So bothered by his interpretation, I was inspired to write this post. I told him that I thought the transference of the concept of the Andon Cord from manufacturing to education was more to do about empowering all people in the organization and flattening the hierarchy, aka, culture. It was not immediately about quality control on instruction. I told him that, in fact, I thought the story taken in the context as he processed it was actually damaging. Whether he wanted to hear it or not, I continued that, ‘from my perspective, the power of the Andon Cord idea speaks to…’
- The value and importance of a flat hierarchy. No title or position makes any one person more insightful, valuable, or responsible for what happens on campus. I believe that schools have souls, and those souls need to be nurtured. We all have that responsibility to say something when and if something doesn’t feel right.
- The value and importance of empowering all people in the organization. This ties into a flattened hierarchy, except is even broader, because typically even in a “flat hierarchy” there is still a hierarchy.
- The value and importance of the right culture. Transferring the concept of the Andon Cord to education is about culture. All schools have culture, but not all schools have “good” or the “right” culture. Yes, it sounds subjective. More specifically, when I say “good culture” in reference to school transformation efforts, I am referring to cultures that are prone to taking risks, and where vulnerability is a mainstay of the work that the majority of the campus is willing to engage in—both adult and student.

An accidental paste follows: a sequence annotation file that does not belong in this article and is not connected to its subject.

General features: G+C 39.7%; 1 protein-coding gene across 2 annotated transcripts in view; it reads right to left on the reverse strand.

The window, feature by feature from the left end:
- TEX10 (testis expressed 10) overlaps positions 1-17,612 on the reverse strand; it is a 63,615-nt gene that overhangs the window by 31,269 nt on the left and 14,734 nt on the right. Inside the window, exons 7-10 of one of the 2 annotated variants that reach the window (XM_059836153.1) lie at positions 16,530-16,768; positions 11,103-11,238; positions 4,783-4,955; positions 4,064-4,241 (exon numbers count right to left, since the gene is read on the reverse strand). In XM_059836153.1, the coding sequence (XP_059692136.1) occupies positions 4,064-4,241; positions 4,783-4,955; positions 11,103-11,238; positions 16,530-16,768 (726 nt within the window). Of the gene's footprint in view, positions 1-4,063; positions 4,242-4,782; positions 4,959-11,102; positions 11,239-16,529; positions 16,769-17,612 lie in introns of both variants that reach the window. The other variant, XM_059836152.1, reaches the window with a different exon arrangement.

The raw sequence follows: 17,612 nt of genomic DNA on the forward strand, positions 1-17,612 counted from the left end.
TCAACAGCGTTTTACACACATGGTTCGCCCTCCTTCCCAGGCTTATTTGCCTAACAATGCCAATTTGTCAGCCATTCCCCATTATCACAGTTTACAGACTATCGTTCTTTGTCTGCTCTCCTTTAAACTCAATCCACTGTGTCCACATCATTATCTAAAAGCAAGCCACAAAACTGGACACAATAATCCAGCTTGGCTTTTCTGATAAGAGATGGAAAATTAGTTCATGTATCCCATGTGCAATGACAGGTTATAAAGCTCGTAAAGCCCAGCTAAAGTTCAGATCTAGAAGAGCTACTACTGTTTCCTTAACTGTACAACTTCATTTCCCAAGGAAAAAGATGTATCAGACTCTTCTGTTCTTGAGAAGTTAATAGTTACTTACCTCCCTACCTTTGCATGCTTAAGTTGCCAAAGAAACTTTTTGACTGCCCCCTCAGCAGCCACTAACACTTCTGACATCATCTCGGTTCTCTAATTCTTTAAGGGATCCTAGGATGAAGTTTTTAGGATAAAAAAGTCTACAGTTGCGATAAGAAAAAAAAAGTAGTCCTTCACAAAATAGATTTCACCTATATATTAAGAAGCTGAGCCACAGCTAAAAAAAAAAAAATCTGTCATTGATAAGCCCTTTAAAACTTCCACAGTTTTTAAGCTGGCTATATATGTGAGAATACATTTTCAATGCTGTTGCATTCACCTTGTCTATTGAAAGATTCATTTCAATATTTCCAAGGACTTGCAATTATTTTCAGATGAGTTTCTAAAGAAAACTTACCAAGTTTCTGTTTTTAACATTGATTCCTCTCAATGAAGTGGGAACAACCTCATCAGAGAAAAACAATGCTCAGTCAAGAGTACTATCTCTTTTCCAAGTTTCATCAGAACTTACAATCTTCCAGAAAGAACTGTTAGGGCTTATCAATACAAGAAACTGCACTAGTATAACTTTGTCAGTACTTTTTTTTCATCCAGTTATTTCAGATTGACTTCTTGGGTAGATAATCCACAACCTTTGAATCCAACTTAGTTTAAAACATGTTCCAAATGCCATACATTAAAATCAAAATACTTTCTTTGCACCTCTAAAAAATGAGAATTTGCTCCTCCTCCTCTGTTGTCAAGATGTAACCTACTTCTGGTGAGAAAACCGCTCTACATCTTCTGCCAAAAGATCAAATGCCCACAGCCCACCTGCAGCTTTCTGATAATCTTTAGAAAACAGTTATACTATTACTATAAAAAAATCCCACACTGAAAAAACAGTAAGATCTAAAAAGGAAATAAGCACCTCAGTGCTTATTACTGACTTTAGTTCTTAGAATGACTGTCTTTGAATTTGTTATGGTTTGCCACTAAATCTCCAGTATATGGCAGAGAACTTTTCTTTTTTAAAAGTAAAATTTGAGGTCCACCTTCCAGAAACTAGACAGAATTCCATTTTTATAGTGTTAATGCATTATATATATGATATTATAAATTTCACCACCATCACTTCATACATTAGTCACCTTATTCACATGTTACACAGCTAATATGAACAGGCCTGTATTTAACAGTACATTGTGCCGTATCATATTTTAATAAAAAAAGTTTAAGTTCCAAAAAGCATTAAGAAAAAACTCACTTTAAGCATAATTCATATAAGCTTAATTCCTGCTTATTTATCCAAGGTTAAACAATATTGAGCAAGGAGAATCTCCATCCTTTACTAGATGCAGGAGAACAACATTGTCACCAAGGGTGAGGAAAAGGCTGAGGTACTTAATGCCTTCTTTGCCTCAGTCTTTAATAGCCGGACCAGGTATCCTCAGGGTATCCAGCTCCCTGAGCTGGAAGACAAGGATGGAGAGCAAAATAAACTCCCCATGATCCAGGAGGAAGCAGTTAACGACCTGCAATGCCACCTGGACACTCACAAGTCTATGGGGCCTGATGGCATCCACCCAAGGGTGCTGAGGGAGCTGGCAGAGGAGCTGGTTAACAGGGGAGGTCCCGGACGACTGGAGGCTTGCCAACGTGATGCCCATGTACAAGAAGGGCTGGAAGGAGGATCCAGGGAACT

- The value and importance of people being willing to stand up and say “time out,” to say, “this needs to stop,” to share a concern, or interrupt a process. The Andon Cord is a metaphor for a culture agreeing that if we have an issue or concern, we voice it in an appropriate way where it can be addressed.
I was greatly impacted by a Keynote I once heard given by Anthony Muhammad during which he spoke about “toxic” school cultures. One of the important take aways for me surrounded the idea of “parking lot conversations”: the conversations that spread angst, discontent, fear, anger, half-truths, lies, and frustration. These conversations do nothing to solve an issue or offer opportunity for discussion and transparency because they take place in the quiet of a parking lot. The Andon Cord philosophy with school culture says both that “we are safe to signal time out” in public and that when the parking lot or teacher lounge conversations slide to the negative and unproductive, colleagues are empowered to say “time out, did you have the chance to bring this up to… (or) at…?”
Pull the cord.
Stop production before bigger problems develop later. Let’s fix things as we see them, while they are fixable. Let’s not wait until issues have sourly festered and are in need of full repair. The responsibility lies on all of our shoulders.
Once our schools empower everyone with the responsibility to “stop production” when a flaw, fluke, issue, or problem is seen, we will realize a stronger school culture. But this requires “leaders” to be vulnerable and open to people pulling that cord. Once we get the right culture in place, we will have a solid footing to develop the protocols, tuning mechanisms, and discussion points for really digging in around weighty elements of school transformation, like instruction. And while it may seem like a long road to get to that “main event,” it is an investment that will yield much richer results in the end and speaks to adage of “go slow to go fast.”